Want your children to eat healthy? Try these tips!


Take your children grocery shopping. I know this sounds like a disaster, but with a little pre-planning and some basic ground rules. It will not just work out, you can turn it into a huge success.

Start by planning your meals (I use the USDA My Plate as a guide). Get your kids involved at this step. Ask them what they would like to eat for dinner (breakfast, lunch, and snacks too). When kids feel like a part of the meal planning decision making, they are more likely to eat at least part of what is offered. This contributes to a more harmonious and enjoyable meal experience.

Next, make a shopping list for the foods you need to prepare the planned meals. Stick to the list! This keeps the shopping trip efficient and budget friendly. When my shopping companions ask for an item not on the official shopping list, I’ll let them select one item and ask them to put the other items on the shopping list for next week.

Have the kids help find items on the list. Depending on their age, this can take different forms. For the youngest kids, have them help you pick out some items, apples for example. There are different types and colors. Maybe you even want to do a taste test during snack time at home, letting them try pieces of two or more different apples that vary by variety, shape or color. For kids that are more independent, tell them the next item on the shopping list and ask them to find it, show it to you and put it in the shopping cart. For kids that are readers, tear off a piece of the list and have them shop for the items on their own. I keep my list as specific as possible including the brand name and desired package size. I plan my list by sections or aisles in the store and stay near so I’m there as a resource if they need it. Sometimes the item is out of stock and we need to decide on purchasing a comparable item, shopping for it elsewhere, or waiting until the next shopping trip when possible.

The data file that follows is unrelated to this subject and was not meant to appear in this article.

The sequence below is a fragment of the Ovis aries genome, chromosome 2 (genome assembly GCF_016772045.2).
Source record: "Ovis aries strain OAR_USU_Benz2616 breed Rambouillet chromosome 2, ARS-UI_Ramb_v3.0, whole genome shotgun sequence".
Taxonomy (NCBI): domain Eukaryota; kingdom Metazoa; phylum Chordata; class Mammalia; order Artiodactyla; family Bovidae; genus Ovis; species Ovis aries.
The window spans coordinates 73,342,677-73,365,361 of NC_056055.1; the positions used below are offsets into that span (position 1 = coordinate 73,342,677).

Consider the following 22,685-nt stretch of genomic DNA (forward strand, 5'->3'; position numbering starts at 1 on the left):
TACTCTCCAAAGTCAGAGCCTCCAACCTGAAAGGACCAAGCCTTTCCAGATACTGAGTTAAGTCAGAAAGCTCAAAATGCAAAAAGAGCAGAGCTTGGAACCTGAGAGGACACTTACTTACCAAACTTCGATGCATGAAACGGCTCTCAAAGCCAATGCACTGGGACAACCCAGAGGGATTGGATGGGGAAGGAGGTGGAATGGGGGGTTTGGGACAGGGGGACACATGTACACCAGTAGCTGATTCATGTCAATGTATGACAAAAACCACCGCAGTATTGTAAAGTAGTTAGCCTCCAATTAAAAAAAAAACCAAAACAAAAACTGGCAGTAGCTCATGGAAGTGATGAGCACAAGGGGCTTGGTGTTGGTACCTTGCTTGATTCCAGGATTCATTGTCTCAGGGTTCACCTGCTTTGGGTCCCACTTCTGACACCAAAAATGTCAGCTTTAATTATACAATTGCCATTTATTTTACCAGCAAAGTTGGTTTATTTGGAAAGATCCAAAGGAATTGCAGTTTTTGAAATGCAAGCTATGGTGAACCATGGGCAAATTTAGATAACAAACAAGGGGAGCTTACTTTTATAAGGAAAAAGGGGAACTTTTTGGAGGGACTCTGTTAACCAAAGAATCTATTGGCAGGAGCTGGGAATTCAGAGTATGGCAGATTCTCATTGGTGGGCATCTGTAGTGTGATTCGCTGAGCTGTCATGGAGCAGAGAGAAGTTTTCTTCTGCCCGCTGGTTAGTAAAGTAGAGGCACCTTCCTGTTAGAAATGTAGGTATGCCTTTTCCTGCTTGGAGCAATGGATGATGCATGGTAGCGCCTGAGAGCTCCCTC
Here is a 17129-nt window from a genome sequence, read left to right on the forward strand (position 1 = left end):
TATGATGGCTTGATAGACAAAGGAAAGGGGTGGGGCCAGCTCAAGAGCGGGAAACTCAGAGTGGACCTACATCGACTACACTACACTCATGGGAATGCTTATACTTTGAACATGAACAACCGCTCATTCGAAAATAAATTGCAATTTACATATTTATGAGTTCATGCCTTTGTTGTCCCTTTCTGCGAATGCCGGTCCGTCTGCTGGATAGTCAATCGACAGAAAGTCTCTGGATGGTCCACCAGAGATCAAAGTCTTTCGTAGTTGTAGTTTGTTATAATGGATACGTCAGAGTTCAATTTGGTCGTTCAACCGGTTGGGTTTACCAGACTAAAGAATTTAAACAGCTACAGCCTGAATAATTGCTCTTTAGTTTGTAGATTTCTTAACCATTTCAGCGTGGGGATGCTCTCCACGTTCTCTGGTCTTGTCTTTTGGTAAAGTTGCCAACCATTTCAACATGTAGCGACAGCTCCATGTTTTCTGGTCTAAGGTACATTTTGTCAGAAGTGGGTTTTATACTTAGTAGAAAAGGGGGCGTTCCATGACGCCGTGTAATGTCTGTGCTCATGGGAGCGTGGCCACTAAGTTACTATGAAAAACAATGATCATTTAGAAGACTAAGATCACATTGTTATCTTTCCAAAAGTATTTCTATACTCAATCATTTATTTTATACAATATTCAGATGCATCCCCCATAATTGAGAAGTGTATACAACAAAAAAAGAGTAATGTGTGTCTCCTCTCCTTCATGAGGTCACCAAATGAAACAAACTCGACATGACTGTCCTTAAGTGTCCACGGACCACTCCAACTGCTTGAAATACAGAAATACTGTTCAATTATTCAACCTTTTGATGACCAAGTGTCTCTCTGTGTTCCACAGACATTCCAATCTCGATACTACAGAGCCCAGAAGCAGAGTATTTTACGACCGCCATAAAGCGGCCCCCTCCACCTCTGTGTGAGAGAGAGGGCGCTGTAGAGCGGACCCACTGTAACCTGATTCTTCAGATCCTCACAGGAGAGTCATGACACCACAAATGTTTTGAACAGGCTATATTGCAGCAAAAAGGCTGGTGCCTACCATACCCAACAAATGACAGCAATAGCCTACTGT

Back at home, I enjoy having help both unpacking the grocery bags and putting the food away. This helps kids to remember all the food we bought and where to find it when we need it.

At meal or snack time, get the kids involved in preparing an item, perhaps something they suggested back in the meal planning step. Once again, this will be very different depending on the child’s age. The youngest children can help wash fresh produce, measure ingredients, or toss a salad. While older kids can help get out the ingredients, and then progressively with age, peel, chop, assemble uncooked items, and even follow recipes to cook or bake parts of the meal. I try to involve my kids on a weekly basis when I could use some help, when they are bored, or just interested in hanging out with me in the kitchen. Keeping the experience fun will encourage them back into the kitchen the next time.

As the months and years pass by, you will have exposed your children to many if not all the aspects that go into eating (hopefully a wide variety of healthy foods). One day, they may even treat you to a meal they plan and prepare for you on their own. A homemade meal made by someone other than yourself is usually a great treat! But even better, you will have helped the children develop a life-long skill that can help sustain them and lead healthy lives far into the future!

Authored by Kristen Silverman, RDN

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